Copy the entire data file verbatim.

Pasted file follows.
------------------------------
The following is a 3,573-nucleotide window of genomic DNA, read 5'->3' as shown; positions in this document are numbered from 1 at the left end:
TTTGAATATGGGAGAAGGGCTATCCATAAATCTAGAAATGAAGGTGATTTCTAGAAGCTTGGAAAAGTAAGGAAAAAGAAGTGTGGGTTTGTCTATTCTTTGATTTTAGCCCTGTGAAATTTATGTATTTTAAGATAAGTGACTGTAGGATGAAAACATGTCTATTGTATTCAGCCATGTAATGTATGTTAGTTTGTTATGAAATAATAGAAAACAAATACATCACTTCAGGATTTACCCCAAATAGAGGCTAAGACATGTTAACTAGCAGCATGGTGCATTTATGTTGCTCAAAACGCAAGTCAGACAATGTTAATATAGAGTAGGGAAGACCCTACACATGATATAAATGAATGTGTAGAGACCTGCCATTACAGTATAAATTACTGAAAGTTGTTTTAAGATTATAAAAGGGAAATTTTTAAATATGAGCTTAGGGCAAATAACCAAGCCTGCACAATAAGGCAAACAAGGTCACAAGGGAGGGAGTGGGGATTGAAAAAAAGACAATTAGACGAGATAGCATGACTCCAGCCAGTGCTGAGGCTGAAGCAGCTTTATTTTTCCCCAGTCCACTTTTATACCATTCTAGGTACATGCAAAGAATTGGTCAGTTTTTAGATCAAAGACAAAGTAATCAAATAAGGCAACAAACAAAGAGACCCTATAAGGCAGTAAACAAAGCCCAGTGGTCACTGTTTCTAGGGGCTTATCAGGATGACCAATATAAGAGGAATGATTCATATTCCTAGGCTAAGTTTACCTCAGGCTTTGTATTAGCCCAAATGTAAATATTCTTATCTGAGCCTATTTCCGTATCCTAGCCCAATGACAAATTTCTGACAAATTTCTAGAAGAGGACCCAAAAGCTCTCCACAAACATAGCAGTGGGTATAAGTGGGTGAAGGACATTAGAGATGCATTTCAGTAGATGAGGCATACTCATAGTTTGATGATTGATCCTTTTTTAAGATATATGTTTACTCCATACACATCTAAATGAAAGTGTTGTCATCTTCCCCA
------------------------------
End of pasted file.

The following is a 3,573-nucleotide window of genomic DNA, read 5'->3' as shown; positions in this document are numbered from 1 at the left end:
TTTGAATATGGGAGAAGGGCTATCCATAAATCTAGAAATGAAGGTGATTTCTAGAAGCTTGGAAAAGTAAGGAAAAAGAAGTGTGGGTTTGTCTATTCTTTGATTTTAGCCCTGTGAAATTTATGTATTTTAAGATAAGTGACTGTAGGATGAAAACATGTCTATTGTATTCAGCCATGTAATGTATGTTAGTTTGTTATGAAATAATAGAAAACAAATACATCACTTCAGGATTTACCCCAAATAGAGGCTAAGACATGTTAACTAGCAGCATGGTGCATTTATGTTGCTCAAAACGCAAGTCAGACAATGTTAATATAGAGTAGGGAAGACCCTACACATGATATAAATGAATGTGTAGAGACCTGCCATTACAGTATAAATTACTGAAAGTTGTTTTAAGATTATAAAAGGGAAATTTTTAAATATGAGCTTAGGGCAAATAACCAAGCCTGCACAATAAGGCAAACAAGGTCACAAGGGAGGGAGTGGGGATTGAAAAAAAGACAATTAGACGAGATAGCATGACTCCAGCCAGTGCTGAGGCTGAAGCAGCTTTATTTTTCCCCAGTCCACTTTTATACCATTCTAGGTACATGCAAAGAATTGGTCAGTTTTTAGATCAAAGACAAAGTAATCAAATAAGGCAACAAACAAAGAGACCCTATAAGGCAGTAAACAAAGCCCAGTGGTCACTGTTTCTAGGGGCTTATCAGGATGACCAATATAAGAGGAATGATTCATATTCCTAGGCTAAGTTTACCTCAGGCTTTGTATTAGCCCAAATGTAAATATTCTTATCTGAGCCTATTTCCGTATCCTAGCCCAATGACAAATTTCTGACAAATTTCTAGAAGAGGACCCAAAAGCTCTCCACAAACATAGCAGTGGGTATAAGTGGGTGAAGGACATTAGAGATGCATTTCAGTAGATGAGGCATACTCATAGTTTGATGATTGATCCTTTTTTAAGATATATGTTTACTCCATACACATCTAAATGAAAGTGTTGTCATCTTCCCCA